On Thursday, House Foreign Affairs Committee Chairman Rep. Ed Royce (R-CA) questioned two leading figures involved with monitoring Iran’s compliance with the Joint Comprehensive Plan of Action (JCPOA), or the Iran deal.
Royce questioned both men about the national security implications of Iran’s growing hegemony in the region following “implementation day” of the now-historic deal.
Royce noted the Obama administration’s continuous appeasement of the world’s foremost sponsor of terrorism, “to protect this deal at all costs.”
He asked Stephen D. Mull, the lead coordinator of Iran Nuclear Implementation at the U.S. Department of State, and John Smith, the acting director of the Office of Foreign Assets Control with the U.S. Department of Treasury, about the White House’s decision to lift an Interpol red notice against Iran’s privately-owned Mahan Airlines’ chief executive as part of the recent prisoner swap deal. He also asked them to clarify what specific national security interests justify a waiver for the Iran visa program, which would have made it more difficult for individuals who travel to nations like Iran, Iraq and Syria to acquire business visas to the United States.
Mahan Air is openly recognized as the IRGC’s primary form of transportation for ferrying both weapons and Iranian military personnel into Syria to aid the Syrian regime. It is also the primary flight for IRGC-Quds force Commander Qasem Soleimani, who recently flew to Moscow to discuss a counter-offensive to salvage the Syrian regime. Royce pointed out that after implementation, “these flights to Syria actually increased,” noting that if the administration was “serious” about the national security implications, immediate action would be taken against institutions that transact with Mahan Airlines by slapping heavy fines upon them.
Smith responded saying that State Department has been “very engaged” on the ground with regard to Mahan Air and that bureaucrats “have continued to designate those entities that continue to support” the airliner in addition to “going after the finances where we can.” Royce rebutted saying mere “jawboning” is not enough. “In the meantime, they are expanding their operations. And in the meantime, they are flying into Syrian on a regular basis …. As that support comes in, it has very dire consequences in Syria. And what I don’t see is the pushback.”
Royce then questioned the justification behind “going around the law that the president signed simply because the Iranians protested” the visa waiver program. Smith replied, “with regard to the visa waiver program, I’d have to defer to my colleagues at the State Department.”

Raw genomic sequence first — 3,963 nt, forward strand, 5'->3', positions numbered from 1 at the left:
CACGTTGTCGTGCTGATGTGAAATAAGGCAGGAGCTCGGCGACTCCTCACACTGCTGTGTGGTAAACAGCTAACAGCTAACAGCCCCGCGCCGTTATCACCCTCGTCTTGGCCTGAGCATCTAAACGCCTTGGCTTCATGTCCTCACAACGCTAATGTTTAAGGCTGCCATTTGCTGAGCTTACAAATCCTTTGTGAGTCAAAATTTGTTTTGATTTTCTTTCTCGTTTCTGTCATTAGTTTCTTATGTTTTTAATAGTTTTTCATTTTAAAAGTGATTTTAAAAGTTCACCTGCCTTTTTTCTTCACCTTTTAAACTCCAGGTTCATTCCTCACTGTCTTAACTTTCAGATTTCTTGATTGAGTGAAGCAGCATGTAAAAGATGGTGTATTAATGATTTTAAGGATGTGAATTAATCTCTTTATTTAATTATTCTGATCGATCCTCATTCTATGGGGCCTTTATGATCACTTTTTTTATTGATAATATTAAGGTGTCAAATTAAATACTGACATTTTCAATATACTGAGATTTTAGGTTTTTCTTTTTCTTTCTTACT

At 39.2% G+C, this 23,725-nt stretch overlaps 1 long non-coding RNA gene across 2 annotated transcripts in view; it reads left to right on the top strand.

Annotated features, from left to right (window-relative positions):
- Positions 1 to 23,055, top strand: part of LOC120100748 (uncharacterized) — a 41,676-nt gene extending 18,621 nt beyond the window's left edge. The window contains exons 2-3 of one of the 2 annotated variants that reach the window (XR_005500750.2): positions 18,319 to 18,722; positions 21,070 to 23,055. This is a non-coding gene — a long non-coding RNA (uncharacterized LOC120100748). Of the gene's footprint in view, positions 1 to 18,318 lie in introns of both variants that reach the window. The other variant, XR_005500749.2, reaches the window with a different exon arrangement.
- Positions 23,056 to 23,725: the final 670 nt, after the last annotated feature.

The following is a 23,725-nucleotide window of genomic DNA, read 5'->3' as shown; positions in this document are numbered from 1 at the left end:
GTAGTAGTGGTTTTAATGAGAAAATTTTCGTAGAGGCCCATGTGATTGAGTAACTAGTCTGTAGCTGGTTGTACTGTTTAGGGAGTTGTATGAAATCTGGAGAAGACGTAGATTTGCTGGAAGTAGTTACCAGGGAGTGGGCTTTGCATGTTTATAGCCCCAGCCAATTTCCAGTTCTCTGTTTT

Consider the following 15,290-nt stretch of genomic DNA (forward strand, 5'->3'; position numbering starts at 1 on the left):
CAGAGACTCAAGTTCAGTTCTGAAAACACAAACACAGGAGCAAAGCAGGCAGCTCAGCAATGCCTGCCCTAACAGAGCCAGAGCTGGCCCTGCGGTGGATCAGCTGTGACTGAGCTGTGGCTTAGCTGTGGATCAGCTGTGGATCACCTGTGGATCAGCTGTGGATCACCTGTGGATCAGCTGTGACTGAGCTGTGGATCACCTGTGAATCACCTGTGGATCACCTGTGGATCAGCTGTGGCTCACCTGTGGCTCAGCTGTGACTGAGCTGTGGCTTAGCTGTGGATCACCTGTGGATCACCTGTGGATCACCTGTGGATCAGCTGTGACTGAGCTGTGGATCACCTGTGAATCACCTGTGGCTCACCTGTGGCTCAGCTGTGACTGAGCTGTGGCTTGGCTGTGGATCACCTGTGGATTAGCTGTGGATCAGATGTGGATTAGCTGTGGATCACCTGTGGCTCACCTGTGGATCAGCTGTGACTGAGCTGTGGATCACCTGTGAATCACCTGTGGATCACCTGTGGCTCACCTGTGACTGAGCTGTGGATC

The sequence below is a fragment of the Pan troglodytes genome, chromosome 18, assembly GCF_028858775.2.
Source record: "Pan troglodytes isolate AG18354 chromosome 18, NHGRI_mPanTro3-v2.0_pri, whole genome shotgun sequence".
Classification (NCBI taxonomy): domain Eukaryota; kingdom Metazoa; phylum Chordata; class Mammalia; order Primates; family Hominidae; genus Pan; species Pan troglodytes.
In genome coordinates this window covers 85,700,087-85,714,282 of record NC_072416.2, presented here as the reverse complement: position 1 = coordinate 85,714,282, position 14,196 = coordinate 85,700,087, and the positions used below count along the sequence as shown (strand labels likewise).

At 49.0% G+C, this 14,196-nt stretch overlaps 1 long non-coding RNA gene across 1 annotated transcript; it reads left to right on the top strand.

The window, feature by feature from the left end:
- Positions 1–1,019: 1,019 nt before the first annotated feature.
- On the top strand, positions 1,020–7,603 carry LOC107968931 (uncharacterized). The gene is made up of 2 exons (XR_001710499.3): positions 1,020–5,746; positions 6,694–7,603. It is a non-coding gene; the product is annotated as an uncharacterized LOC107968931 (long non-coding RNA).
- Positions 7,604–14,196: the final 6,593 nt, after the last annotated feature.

At one point during the hearing, Royce said “It sounds harsh, but it sure looks as if the Supreme Leader [Ayatollah Khamenei] effectively vetoed the bill that had been passed inside.” Mull then attempted to defend the move, suggesting that the administration found it necessary to amend the legislation for the waiver program in order to ensure that “important missions” could be carried out, including that IAEA inspectors and journalists be able to come and go between Iran to verify that Iran is keeping its commitments. Royce intervened clarifying that was not their objection.
“What the administration should have told Iran is stop supporting terrorism and this won’t be a problem.” He pointed out that the way Congress wrote the bill indicated “it is state sponsors of terrorism. But the problem we are having is that Iran has not changed its course. Iran is still supporting Hezbollah to the helm, still saying they are going to transfer 100,000 GPS guidance systems held by Hezbollah — provided by Iran by the way — to better target cities inside Israel. But instead of doing that, instead of taking that stance, you created an exception. The administration created an exception. And again, the president signed the law.”
Iranian President Hassan Rouhani recently went on a European tour in an attempt to deepen economic ties with several nations there. Rep. Eliot Engel (D-NY) asked the men whether Europe will enforce snap-back sanctions if Iran cheats, and even forgo some of their economic ventures despite the lucrativeness of the new deals.
“I fully expect that Europe is going to continue to be a committed partner with us and our sanctions programs,” Smith said in response. In defense of Europe, he pointed out that several European countries had “already sacrificed many of those deals the first time around and cut those deals off …. So I fully expect that Europe will continue to comply with the deal that we’ve struck.”
Rep. Ileana Ros-Lehtinen (R-FL) presented another point of concern, noting North Korea’s collaboration with Iran on nuclear issues. She asked the men if Iran acquiring knowledge consistent with nuclear parameters from the Hermit Kingdom, without having the actual materials, would be considered a violation of Iran’s agreement in the JCPOA.
“North Korea is not specifically mentioned in any of the agreements,” Mull said. “However, in the agreement, Iran committed to refrain from all research aimed at developing a nuclear weapon. If we had reason to believe they were not complying with that, we have all the full range of opportunities to respond.”
Asked if they could confirm if Iranian scientists were present in North Korea for its recent nuclear detonation on January 6, Mull said “I cannot.”
Follow Adelle Nazarian on Twitter @AdelleNaz.
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